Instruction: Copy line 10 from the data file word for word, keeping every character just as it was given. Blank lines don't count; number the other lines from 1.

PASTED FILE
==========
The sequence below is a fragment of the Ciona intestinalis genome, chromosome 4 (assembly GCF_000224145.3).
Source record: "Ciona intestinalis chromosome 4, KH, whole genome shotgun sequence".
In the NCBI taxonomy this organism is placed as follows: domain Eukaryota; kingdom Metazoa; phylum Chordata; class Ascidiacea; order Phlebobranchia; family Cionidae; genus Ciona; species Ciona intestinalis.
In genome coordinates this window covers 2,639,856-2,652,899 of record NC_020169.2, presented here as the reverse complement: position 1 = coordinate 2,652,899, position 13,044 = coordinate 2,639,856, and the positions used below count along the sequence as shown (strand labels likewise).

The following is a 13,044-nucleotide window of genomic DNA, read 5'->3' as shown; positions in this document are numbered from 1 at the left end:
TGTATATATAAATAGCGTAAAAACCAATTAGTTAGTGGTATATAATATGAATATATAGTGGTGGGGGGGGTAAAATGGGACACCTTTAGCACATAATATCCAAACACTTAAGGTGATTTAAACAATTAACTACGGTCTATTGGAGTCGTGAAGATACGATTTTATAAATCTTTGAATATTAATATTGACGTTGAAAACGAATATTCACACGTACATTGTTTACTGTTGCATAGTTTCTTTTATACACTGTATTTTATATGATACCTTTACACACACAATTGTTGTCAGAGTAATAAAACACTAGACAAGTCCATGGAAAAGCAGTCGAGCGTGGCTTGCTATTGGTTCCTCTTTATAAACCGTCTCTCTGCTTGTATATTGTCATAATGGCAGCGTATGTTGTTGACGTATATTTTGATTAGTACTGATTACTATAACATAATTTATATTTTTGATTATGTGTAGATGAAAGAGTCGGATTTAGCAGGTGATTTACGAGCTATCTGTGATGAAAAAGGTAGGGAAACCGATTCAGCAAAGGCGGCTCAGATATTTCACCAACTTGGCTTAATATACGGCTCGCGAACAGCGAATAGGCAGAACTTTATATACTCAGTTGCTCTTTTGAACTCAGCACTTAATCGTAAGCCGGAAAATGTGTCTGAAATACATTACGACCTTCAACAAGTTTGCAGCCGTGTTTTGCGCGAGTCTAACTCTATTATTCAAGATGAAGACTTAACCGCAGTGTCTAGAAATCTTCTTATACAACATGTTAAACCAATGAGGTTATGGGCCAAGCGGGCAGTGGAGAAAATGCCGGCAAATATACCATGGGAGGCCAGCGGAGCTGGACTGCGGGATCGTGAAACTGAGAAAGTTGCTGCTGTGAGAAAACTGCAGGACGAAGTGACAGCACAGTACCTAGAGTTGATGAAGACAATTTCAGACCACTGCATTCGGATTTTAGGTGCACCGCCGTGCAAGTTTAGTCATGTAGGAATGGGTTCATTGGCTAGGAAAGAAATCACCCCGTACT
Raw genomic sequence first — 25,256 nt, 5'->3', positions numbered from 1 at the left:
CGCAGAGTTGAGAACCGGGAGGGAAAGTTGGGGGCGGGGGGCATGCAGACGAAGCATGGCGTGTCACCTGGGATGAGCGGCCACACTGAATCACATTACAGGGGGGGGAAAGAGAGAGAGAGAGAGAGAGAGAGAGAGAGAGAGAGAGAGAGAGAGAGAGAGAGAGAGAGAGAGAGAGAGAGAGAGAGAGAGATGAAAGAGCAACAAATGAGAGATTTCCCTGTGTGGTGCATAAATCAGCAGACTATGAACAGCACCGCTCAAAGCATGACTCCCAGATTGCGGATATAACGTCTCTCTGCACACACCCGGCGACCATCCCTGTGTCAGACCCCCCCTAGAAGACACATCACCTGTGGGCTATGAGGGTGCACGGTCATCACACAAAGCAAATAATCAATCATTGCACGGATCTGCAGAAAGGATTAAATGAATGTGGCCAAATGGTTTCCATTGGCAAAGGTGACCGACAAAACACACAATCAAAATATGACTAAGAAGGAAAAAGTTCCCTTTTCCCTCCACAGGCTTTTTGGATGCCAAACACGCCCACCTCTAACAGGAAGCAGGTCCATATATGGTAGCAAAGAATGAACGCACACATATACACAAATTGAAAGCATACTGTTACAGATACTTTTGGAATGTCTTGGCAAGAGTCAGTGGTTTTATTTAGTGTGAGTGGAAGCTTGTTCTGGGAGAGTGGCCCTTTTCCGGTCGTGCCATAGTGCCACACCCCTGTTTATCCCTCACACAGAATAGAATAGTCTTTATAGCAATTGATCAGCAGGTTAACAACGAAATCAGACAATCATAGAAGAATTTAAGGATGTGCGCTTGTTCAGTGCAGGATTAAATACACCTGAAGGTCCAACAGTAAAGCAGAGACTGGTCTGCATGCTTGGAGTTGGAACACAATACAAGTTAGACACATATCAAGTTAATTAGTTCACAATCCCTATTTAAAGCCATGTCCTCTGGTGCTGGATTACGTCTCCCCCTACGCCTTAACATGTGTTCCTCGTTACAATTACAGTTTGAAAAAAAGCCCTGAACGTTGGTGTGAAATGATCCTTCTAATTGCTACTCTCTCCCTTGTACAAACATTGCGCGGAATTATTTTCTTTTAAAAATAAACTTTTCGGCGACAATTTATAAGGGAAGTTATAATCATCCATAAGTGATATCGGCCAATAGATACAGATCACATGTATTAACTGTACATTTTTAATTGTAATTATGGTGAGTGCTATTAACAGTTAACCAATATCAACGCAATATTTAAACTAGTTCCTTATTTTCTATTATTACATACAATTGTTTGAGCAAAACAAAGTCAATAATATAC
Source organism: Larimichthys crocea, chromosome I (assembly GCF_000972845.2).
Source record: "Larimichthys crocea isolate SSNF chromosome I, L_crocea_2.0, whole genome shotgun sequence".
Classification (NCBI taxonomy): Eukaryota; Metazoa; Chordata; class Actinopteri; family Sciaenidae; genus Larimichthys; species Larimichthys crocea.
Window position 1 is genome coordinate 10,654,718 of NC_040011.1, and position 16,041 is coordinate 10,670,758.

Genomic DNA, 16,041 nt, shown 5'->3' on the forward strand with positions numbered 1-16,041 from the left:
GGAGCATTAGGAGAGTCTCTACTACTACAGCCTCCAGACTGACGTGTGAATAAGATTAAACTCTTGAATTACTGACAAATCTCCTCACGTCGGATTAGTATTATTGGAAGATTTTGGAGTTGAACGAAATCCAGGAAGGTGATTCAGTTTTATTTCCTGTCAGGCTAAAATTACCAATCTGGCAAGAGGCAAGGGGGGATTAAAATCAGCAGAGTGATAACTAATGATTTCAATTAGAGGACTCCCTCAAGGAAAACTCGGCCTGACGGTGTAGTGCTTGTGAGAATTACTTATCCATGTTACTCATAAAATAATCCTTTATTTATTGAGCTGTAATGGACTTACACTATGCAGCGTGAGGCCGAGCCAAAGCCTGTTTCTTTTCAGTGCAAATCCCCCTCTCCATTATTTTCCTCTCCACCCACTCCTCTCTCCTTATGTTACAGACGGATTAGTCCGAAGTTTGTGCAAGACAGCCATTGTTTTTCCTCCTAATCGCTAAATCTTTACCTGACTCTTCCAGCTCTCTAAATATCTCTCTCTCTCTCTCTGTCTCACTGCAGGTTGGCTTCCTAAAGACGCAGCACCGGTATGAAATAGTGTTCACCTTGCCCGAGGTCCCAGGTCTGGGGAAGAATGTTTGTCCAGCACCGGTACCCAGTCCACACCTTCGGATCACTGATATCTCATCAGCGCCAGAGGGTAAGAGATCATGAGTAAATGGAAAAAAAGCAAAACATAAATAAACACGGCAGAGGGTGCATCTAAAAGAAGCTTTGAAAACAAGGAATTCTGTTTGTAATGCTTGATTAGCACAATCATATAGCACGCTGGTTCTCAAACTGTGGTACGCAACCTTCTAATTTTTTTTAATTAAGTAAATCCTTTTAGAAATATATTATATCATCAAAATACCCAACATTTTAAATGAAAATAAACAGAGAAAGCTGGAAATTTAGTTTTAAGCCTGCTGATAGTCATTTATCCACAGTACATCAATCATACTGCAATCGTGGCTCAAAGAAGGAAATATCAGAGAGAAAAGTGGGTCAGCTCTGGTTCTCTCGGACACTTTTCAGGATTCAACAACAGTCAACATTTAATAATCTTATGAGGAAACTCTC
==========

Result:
Source record: "Larimichthys crocea isolate SSNF chromosome I, L_crocea_2.0, whole genome shotgun sequence".